5 Best Winter Sports to Try

From the WebMD Archives

Forget hibernating.

As the cold weather sets in each year, we tend to hunker down, turn on the TV, and tuck in for the season. But why not get outside and take part in some wintry fun?

These five cold-weather sports provide great exercise. Along with getting you some much-needed fresh air during the winter, they can help you build muscle mass, endurance, and balance.

Cross-Country Skiing

"For building endurance, [cross-country skiing] is one of the best sports you can do," says Miami neurologist Stephen Olvey, MD. It also burns more calories than almost any other activity.

Cross-country skiing is an aerobic sport. That means you move nonstop for an extended period of time while your heart pumps oxygen to your muscles, providing them with energy. "It is about grinding it out over the long haul with no help from gravity," Olvey says.

The muscles strengthened while you cross-country ski vary with your skiing style. But they typically include the thigh muscles, gluteus maximus (bottom), gastrocnemius (calves), and biceps and triceps (front and back of the upper arm).

A 150-pound person burns about 500 to 640 calories per hour while cross-country skiing, depending on the effort level. Here are Olvey's tips for getting started:

•Don't overdo it. Be conservative in how long you plan to ski.

•Prepare yourself ahead of time by using an elliptical trainer to prevent muscle strain.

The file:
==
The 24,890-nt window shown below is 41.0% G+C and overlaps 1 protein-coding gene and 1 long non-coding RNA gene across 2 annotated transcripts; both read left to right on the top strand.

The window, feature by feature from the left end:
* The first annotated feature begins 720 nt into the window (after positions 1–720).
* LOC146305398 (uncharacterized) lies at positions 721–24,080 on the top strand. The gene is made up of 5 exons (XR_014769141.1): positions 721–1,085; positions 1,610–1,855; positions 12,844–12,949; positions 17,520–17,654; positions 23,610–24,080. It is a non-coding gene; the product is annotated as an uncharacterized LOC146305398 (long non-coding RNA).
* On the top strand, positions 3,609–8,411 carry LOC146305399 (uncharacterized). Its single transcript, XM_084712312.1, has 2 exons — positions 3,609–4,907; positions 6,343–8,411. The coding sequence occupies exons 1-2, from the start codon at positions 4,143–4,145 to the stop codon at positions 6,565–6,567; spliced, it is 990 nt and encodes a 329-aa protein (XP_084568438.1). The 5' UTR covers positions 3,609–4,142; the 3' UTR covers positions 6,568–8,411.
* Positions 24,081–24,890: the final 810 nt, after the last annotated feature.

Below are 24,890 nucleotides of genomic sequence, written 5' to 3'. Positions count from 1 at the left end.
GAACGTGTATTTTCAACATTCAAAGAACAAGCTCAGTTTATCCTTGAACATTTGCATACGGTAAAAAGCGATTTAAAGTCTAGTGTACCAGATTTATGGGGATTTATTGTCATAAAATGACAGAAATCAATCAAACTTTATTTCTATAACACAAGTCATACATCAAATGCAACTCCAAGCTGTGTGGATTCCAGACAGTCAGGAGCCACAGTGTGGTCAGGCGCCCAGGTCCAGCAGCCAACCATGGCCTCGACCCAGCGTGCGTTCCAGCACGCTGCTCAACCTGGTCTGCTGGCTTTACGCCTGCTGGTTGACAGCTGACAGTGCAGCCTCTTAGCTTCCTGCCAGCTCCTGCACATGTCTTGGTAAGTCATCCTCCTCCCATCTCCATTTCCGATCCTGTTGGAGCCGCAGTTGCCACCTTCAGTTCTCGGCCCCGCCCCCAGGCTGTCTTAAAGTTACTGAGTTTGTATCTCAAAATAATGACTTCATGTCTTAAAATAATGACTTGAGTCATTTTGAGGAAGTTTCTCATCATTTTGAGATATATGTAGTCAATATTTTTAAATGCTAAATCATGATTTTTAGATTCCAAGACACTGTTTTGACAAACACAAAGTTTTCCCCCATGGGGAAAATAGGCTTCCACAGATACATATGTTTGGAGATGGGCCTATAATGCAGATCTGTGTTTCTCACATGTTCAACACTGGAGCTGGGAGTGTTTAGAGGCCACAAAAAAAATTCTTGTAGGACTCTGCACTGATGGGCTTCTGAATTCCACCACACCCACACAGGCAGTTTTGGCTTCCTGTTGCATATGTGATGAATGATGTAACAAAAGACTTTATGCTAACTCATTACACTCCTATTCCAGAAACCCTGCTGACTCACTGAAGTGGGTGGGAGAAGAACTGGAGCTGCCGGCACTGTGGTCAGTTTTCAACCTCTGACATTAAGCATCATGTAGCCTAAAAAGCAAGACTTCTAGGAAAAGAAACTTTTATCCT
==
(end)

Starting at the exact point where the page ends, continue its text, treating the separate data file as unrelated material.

•Bring fluids and snacks, especially if you're heading to a remote area.

•Wear layers of clothing that keep you warm and allow for easy movement.

•Be safe. Let someone know where you will be and when you expect to return. "It wouldn’t take long to become hypothermic," Olvey says.

Downhill Skiing

In contrast to cross-country skiing, downhill skiing takes shorter bursts of energy. Most ski runs last about 2 to 3 minutes, Olvey says.

The muscle groups used in downhill skiing are the "prime movers," including the hamstrings, quadriceps (thigh), and calf, hip, and foot muscles. To a lesser degree, you'll also use your abdominal muscles for control and strengthen your arms by using poles.


Downhill skiing is a power sport that improves balance, flexibility, agility, and leg and core strength, Olvey says. Snow skiing also doesn’t stress the back muscles like water skiing does.

Someone weighing 150 pounds burns about 360 to 570 calories per hour while downhill skiing.

Olvey advises beginners to avoid altitudes that are too high because of the possibility of altitude sickness. Most resorts don’t allow people above about 11,000 feet. It's best to go up gradually and get acclimated. Signs of altitude sickness include a headache, muscle aches, inappropriate shortness of breath, and inability to reason normally.